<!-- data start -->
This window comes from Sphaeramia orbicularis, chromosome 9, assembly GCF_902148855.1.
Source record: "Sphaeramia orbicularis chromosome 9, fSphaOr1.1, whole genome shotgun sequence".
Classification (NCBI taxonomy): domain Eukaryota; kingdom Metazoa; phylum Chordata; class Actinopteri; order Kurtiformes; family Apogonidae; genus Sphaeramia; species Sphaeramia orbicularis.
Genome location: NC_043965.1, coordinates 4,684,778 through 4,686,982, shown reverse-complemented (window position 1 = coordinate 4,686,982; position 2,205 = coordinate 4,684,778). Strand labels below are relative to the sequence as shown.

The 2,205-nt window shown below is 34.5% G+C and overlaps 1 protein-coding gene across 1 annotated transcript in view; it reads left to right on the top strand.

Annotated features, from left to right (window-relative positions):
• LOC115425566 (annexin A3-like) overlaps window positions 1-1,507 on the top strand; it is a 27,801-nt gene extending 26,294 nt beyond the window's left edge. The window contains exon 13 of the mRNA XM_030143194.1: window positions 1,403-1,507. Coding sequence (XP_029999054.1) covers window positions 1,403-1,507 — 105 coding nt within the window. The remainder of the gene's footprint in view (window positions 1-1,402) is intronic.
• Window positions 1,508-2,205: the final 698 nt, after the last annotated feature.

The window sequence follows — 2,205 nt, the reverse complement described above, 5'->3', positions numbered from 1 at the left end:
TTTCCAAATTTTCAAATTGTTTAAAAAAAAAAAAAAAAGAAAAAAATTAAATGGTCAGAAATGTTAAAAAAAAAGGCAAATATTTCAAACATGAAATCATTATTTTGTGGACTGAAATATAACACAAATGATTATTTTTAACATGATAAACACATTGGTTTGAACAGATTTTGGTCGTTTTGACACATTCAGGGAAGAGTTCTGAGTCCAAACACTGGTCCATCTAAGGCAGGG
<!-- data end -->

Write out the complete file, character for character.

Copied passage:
This window comes from Sphaeramia orbicularis, chromosome 9, assembly GCF_902148855.1.
Source record: "Sphaeramia orbicularis chromosome 9, fSphaOr1.1, whole genome shotgun sequence".
Classification (NCBI taxonomy): domain Eukaryota; kingdom Metazoa; phylum Chordata; class Actinopteri; order Kurtiformes; family Apogonidae; genus Sphaeramia; species Sphaeramia orbicularis.
Genome location: NC_043965.1, coordinates 4,684,778 through 4,686,982, shown reverse-complemented (window position 1 = coordinate 4,686,982; position 2,205 = coordinate 4,684,778). Strand labels below are relative to the sequence as shown.

The 2,205-nt window shown below is 34.5% G+C and overlaps 1 protein-coding gene across 1 annotated transcript in view; it reads left to right on the top strand.

Annotated features, from left to right (window-relative positions):
• LOC115425566 (annexin A3-like) overlaps window positions 1-1,507 on the top strand; it is a 27,801-nt gene extending 26,294 nt beyond the window's left edge. The window contains exon 13 of the mRNA XM_030143194.1: window positions 1,403-1,507. Coding sequence (XP_029999054.1) covers window positions 1,403-1,507 — 105 coding nt within the window. The remainder of the gene's footprint in view (window positions 1-1,402) is intronic.
• Window positions 1,508-2,205: the final 698 nt, after the last annotated feature.

The window sequence follows — 2,205 nt, the reverse complement described above, 5'->3', positions numbered from 1 at the left end:
TTTCCAAATTTTCAAATTGTTTAAAAAAAAAAAAAAAAGAAAAAAATTAAATGGTCAGAAATGTTAAAAAAAAAGGCAAATATTTCAAACATGAAATCATTATTTTGTGGACTGAAATATAACACAAATGATTATTTTTAACATGATAAACACATTGGTTTGAACAGATTTTGGTCGTTTTGACACATTCAGGGAAGAGTTCTGAGTCCAAACACTGGTCCATCTAAGGCAGGG